When the St. Francis House was seeking approval from the City to expand, there were MANY neighbors who testified about these issues that were negatively impacting their properties.

So, yes, this does not stop at Cliff Avenue!!

#15 LJL on 08.28.19 at 9:24 pm

Creating additional hand outs and facilities onto the existing hand outs and facilities will only create additional participants.

Need proof?
https://www.usich.gov/tools-for-action/map/#fn%5B%5D=1400&fn%5B%5D=2900&fn%5B%5D=6000&fn%5B%5D=9900&fn%5B%5D=13500

I have long said the Dudley house needs to shift it’s focus on children and their parent. The Banquet needs to provide/require counseling for participates. There’s a hell of a lot of overpriced lofts on the west side of the downtown Sioux that will fight over moving either of these facilities.

#16 scott on 08.28.19 at 10:03 pm

move the dudley house, banquet, and st francis house south of 57th street, and the homeless problems would get fixed really quick. i think the powers that be in this town are content to keep the problem population right were they are, and the immigrants in the 6th street and cleveland avenue areas.

#17 ljl on 08.29.19 at 9:46 am

Your correct Scott. South side wouldn’t put up with this shit in our neighborhoods. Just what is your point? What more do you want us to do? Are we to stand on your street corners and tell you how to behave in society?

Do you have a input that could help this problem our is your jealous ideologies your only motive?

#18 ljl on 08.29.19 at 9:56 am

I will be willing to make this compromise: the city funds a bath public facility in this area AND we also build a servaillance system for 20 blocks of the cities core. I’ve long advocated for taking that camera trailer out of the east Walmart lot and moving it to problem areas.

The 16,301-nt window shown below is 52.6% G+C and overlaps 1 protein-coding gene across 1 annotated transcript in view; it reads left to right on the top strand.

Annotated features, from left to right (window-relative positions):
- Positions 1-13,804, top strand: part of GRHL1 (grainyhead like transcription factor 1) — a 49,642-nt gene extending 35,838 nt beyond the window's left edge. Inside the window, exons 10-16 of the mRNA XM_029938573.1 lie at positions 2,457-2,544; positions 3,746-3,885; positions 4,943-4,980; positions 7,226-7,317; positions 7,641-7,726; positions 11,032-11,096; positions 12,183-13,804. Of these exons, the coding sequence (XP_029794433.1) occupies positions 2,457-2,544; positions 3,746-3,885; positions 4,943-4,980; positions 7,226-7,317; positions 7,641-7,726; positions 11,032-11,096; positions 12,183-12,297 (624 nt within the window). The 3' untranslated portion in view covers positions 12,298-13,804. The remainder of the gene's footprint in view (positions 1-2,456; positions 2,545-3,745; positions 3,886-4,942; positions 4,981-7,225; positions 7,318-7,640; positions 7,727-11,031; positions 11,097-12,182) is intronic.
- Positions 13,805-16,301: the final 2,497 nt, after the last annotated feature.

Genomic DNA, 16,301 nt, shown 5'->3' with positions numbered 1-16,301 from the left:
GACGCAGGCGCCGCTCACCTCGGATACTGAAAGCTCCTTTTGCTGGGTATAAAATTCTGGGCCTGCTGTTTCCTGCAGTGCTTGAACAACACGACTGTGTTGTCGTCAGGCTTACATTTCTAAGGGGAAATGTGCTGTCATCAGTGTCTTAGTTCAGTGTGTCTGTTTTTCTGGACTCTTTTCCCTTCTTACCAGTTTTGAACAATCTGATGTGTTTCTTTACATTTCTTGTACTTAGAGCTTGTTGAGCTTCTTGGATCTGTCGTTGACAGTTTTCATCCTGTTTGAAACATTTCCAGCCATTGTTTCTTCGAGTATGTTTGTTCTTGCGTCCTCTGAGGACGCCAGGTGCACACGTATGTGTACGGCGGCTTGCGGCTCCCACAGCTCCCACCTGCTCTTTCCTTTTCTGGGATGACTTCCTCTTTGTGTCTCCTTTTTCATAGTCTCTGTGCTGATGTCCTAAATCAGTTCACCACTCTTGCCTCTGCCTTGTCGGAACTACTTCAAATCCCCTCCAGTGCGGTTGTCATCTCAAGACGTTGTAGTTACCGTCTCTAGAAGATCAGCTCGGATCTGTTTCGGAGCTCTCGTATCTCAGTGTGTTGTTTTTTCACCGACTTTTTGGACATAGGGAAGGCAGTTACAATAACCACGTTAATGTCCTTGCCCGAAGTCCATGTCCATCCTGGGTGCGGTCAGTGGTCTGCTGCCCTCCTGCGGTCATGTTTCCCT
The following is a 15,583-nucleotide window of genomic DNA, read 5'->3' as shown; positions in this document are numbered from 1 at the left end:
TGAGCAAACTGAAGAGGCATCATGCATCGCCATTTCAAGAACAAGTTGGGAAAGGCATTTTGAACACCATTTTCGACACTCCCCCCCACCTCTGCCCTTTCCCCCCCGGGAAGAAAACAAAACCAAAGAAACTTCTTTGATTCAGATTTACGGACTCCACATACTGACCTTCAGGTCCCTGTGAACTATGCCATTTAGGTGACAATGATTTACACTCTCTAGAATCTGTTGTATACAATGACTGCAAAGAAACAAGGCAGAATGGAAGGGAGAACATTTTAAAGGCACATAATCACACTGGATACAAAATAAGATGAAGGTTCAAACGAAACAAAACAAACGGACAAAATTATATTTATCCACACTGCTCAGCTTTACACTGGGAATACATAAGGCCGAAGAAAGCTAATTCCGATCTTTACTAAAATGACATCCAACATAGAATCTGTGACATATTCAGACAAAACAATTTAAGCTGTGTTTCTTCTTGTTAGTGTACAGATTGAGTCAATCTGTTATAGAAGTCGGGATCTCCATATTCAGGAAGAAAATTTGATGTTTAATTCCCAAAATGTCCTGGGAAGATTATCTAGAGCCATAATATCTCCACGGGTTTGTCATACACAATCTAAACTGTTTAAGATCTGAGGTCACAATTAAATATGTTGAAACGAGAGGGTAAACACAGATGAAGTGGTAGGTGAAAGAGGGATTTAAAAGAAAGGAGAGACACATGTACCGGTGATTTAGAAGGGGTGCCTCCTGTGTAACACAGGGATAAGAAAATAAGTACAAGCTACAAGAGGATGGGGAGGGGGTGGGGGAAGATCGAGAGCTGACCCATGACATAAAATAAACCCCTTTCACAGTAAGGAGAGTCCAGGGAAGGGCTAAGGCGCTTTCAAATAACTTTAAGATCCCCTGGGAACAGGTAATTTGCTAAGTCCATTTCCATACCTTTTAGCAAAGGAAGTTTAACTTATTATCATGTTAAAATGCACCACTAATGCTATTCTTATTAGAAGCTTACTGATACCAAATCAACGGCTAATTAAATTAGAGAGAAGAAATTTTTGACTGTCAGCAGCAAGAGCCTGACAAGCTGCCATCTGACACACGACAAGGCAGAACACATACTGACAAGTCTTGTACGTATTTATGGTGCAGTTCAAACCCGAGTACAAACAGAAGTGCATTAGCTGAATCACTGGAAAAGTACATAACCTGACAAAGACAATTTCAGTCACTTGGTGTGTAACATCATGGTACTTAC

#19 Conservative Here on 08.29.19 at 11:06 am

I have to ask, what is it bitterness on this blog to anyone who lives South of 57th street. I live South of 57th street and I am not getting this thought process. Is it because the homes south of 57th are all less than 20 years old, what is the deal. Is it the perception that everyone South of 57th is flush with cash? If that is the case you don’t know SF real well.

Echoing LJL’s comments, yeah if this crap were in my neighborhood I know we as neighbors would not put up with it. We would ensure something is done as I don’t want homeless people drugged out in my neighborhood and using my front yard as a toilet. The answer would not be to put a potty potty at the end of the block. So my question is why are the people in the Whitter neighborhoods putting up with it? I also stand by my previous comments, stop making it easy for them to be homeless it only attracts more. I go to Best Care Vet frequently to get my 2 pooches checked on and 1 is old and been sick so I have been over on east 10th frequently this summer. I have seen NUMEROUS folks every time loitering around Little Caesar’s drunk as hell and taking up space. Get a flipping job and contribute to society. Too many people in this country only want to be part of the problem and not part of the solution. This is a thought process I frankly do not understand and never will, get off your @ss and do something. I truly ONLY want to help people who are trying and need it but, its not a life long crutch, you can’t support people forever at some time personal responsibility comes into play. Sack up and get in the game!